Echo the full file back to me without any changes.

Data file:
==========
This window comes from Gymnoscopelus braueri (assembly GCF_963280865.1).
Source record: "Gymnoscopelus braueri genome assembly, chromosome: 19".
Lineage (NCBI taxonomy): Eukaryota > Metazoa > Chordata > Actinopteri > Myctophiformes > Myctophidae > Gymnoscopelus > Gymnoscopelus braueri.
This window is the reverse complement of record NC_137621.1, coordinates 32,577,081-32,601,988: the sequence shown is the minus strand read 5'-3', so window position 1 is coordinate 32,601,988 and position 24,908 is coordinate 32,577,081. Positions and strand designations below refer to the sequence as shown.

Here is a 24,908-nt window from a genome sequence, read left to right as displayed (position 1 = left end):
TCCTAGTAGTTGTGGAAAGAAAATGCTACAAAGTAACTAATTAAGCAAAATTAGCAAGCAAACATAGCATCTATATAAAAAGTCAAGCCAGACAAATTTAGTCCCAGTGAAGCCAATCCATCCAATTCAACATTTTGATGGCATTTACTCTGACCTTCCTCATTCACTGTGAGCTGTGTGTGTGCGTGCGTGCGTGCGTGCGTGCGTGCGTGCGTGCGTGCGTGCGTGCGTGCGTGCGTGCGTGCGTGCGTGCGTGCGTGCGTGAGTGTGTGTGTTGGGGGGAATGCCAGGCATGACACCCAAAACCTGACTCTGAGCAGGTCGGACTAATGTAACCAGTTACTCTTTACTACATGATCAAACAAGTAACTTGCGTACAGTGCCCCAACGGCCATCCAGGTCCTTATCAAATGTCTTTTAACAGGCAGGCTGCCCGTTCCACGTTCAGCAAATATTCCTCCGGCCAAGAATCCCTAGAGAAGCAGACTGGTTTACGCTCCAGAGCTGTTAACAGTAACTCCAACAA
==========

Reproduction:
This window comes from Gymnoscopelus braueri (assembly GCF_963280865.1).
Source record: "Gymnoscopelus braueri genome assembly, chromosome: 19".
Lineage (NCBI taxonomy): Eukaryota > Metazoa > Chordata > Actinopteri > Myctophiformes > Myctophidae > Gymnoscopelus > Gymnoscopelus braueri.
This window is the reverse complement of record NC_137621.1, coordinates 32,577,081-32,601,988: the sequence shown is the minus strand read 5'-3', so window position 1 is coordinate 32,601,988 and position 24,908 is coordinate 32,577,081. Positions and strand designations below refer to the sequence as shown.

Here is a 24,908-nt window from a genome sequence, read left to right as displayed (position 1 = left end):
TCCTAGTAGTTGTGGAAAGAAAATGCTACAAAGTAACTAATTAAGCAAAATTAGCAAGCAAACATAGCATCTATATAAAAAGTCAAGCCAGACAAATTTAGTCCCAGTGAAGCCAATCCATCCAATTCAACATTTTGATGGCATTTACTCTGACCTTCCTCATTCACTGTGAGCTGTGTGTGTGCGTGCGTGCGTGCGTGCGTGCGTGCGTGCGTGCGTGCGTGCGTGCGTGCGTGCGTGCGTGCGTGCGTGCGTGCGTGCGTGAGTGTGTGTGTTGGGGGGAATGCCAGGCATGACACCCAAAACCTGACTCTGAGCAGGTCGGACTAATGTAACCAGTTACTCTTTACTACATGATCAAACAAGTAACTTGCGTACAGTGCCCCAACGGCCATCCAGGTCCTTATCAAATGTCTTTTAACAGGCAGGCTGCCCGTTCCACGTTCAGCAAATATTCCTCCGGCCAAGAATCCCTAGAGAAGCAGACTGGTTTACGCTCCAGAGCTGTTAACAGTAACTCCAACAA